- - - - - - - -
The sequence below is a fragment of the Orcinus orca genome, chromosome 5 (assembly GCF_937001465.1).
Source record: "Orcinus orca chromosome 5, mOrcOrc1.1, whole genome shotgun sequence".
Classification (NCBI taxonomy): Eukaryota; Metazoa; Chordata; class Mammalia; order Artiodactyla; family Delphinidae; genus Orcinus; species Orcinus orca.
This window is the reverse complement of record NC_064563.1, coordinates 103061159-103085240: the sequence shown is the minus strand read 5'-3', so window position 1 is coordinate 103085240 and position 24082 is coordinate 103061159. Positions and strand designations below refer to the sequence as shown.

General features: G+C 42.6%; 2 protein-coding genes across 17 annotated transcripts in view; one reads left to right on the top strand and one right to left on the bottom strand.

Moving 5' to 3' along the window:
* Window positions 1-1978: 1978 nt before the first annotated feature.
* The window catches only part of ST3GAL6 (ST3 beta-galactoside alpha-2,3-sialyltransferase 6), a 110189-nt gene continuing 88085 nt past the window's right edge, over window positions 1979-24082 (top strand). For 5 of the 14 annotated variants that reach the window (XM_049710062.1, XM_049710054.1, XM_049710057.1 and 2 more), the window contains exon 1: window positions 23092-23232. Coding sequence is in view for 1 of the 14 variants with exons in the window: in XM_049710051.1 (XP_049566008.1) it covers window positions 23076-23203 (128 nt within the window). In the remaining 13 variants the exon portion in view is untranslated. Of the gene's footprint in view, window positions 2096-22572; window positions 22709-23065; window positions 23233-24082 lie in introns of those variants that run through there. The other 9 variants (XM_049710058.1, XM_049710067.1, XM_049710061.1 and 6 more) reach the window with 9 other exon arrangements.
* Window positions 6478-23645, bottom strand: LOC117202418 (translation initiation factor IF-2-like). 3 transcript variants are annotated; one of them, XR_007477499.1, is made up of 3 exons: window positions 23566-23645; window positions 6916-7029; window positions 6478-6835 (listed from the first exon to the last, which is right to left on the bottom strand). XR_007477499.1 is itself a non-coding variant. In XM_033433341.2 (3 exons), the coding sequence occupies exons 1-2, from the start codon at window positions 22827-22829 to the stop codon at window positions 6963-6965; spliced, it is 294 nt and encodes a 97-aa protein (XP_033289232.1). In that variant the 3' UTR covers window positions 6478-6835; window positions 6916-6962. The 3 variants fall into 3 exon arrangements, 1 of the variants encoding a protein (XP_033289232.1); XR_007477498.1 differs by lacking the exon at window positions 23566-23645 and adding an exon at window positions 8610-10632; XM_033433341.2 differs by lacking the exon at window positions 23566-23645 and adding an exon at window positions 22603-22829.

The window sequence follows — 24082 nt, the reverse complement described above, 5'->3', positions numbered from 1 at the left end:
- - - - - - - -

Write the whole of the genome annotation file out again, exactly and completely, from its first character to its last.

The sequence below is a fragment of the Orcinus orca genome, chromosome 5 (assembly GCF_937001465.1).
Source record: "Orcinus orca chromosome 5, mOrcOrc1.1, whole genome shotgun sequence".
Classification (NCBI taxonomy): Eukaryota; Metazoa; Chordata; class Mammalia; order Artiodactyla; family Delphinidae; genus Orcinus; species Orcinus orca.
This window is the reverse complement of record NC_064563.1, coordinates 103061159-103085240: the sequence shown is the minus strand read 5'-3', so window position 1 is coordinate 103085240 and position 24082 is coordinate 103061159. Positions and strand designations below refer to the sequence as shown.

General features: G+C 42.6%; 2 protein-coding genes across 17 annotated transcripts in view; one reads left to right on the top strand and one right to left on the bottom strand.

Moving 5' to 3' along the window:
* Window positions 1-1978: 1978 nt before the first annotated feature.
* The window catches only part of ST3GAL6 (ST3 beta-galactoside alpha-2,3-sialyltransferase 6), a 110189-nt gene continuing 88085 nt past the window's right edge, over window positions 1979-24082 (top strand). For 5 of the 14 annotated variants that reach the window (XM_049710062.1, XM_049710054.1, XM_049710057.1 and 2 more), the window contains exon 1: window positions 23092-23232. Coding sequence is in view for 1 of the 14 variants with exons in the window: in XM_049710051.1 (XP_049566008.1) it covers window positions 23076-23203 (128 nt within the window). In the remaining 13 variants the exon portion in view is untranslated. Of the gene's footprint in view, window positions 2096-22572; window positions 22709-23065; window positions 23233-24082 lie in introns of those variants that run through there. The other 9 variants (XM_049710058.1, XM_049710067.1, XM_049710061.1 and 6 more) reach the window with 9 other exon arrangements.
* Window positions 6478-23645, bottom strand: LOC117202418 (translation initiation factor IF-2-like). 3 transcript variants are annotated; one of them, XR_007477499.1, is made up of 3 exons: window positions 23566-23645; window positions 6916-7029; window positions 6478-6835 (listed from the first exon to the last, which is right to left on the bottom strand). XR_007477499.1 is itself a non-coding variant. In XM_033433341.2 (3 exons), the coding sequence occupies exons 1-2, from the start codon at window positions 22827-22829 to the stop codon at window positions 6963-6965; spliced, it is 294 nt and encodes a 97-aa protein (XP_033289232.1). In that variant the 3' UTR covers window positions 6478-6835; window positions 6916-6962. The 3 variants fall into 3 exon arrangements, 1 of the variants encoding a protein (XP_033289232.1); XR_007477498.1 differs by lacking the exon at window positions 23566-23645 and adding an exon at window positions 8610-10632; XM_033433341.2 differs by lacking the exon at window positions 23566-23645 and adding an exon at window positions 22603-22829.

The window sequence follows — 24082 nt, the reverse complement described above, 5'->3', positions numbered from 1 at the left end: